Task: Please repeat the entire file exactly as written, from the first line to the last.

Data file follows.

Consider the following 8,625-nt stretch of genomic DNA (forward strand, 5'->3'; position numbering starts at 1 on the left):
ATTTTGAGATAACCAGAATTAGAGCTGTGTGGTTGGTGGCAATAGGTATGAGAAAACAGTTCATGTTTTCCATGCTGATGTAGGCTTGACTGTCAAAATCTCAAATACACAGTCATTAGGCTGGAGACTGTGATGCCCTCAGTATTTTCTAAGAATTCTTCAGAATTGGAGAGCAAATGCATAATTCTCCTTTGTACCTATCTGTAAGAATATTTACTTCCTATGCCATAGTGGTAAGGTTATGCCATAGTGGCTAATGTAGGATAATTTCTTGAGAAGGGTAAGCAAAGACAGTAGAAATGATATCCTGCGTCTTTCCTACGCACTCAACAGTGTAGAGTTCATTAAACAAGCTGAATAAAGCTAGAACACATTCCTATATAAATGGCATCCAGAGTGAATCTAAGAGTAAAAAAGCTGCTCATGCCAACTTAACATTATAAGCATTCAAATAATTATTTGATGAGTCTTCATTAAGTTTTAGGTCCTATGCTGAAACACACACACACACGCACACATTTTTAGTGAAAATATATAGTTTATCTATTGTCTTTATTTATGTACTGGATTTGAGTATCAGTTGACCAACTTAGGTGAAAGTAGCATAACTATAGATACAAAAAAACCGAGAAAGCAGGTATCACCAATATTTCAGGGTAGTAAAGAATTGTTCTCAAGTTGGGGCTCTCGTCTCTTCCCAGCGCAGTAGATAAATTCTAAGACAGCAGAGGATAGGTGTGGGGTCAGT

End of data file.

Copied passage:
Consider the following 8,625-nt stretch of genomic DNA (forward strand, 5'->3'; position numbering starts at 1 on the left):
ATTTTGAGATAACCAGAATTAGAGCTGTGTGGTTGGTGGCAATAGGTATGAGAAAACAGTTCATGTTTTCCATGCTGATGTAGGCTTGACTGTCAAAATCTCAAATACACAGTCATTAGGCTGGAGACTGTGATGCCCTCAGTATTTTCTAAGAATTCTTCAGAATTGGAGAGCAAATGCATAATTCTCCTTTGTACCTATCTGTAAGAATATTTACTTCCTATGCCATAGTGGTAAGGTTATGCCATAGTGGCTAATGTAGGATAATTTCTTGAGAAGGGTAAGCAAAGACAGTAGAAATGATATCCTGCGTCTTTCCTACGCACTCAACAGTGTAGAGTTCATTAAACAAGCTGAATAAAGCTAGAACACATTCCTATATAAATGGCATCCAGAGTGAATCTAAGAGTAAAAAAGCTGCTCATGCCAACTTAACATTATAAGCATTCAAATAATTATTTGATGAGTCTTCATTAAGTTTTAGGTCCTATGCTGAAACACACACACACACGCACACATTTTTAGTGAAAATATATAGTTTATCTATTGTCTTTATTTATGTACTGGATTTGAGTATCAGTTGACCAACTTAGGTGAAAGTAGCATAACTATAGATACAAAAAAACCGAGAAAGCAGGTATCACCAATATTTCAGGGTAGTAAAGAATTGTTCTCAAGTTGGGGCTCTCGTCTCTTCCCAGCGCAGTAGATAAATTCTAAGACAGCAGAGGATAGGTGTGGGGTCAGT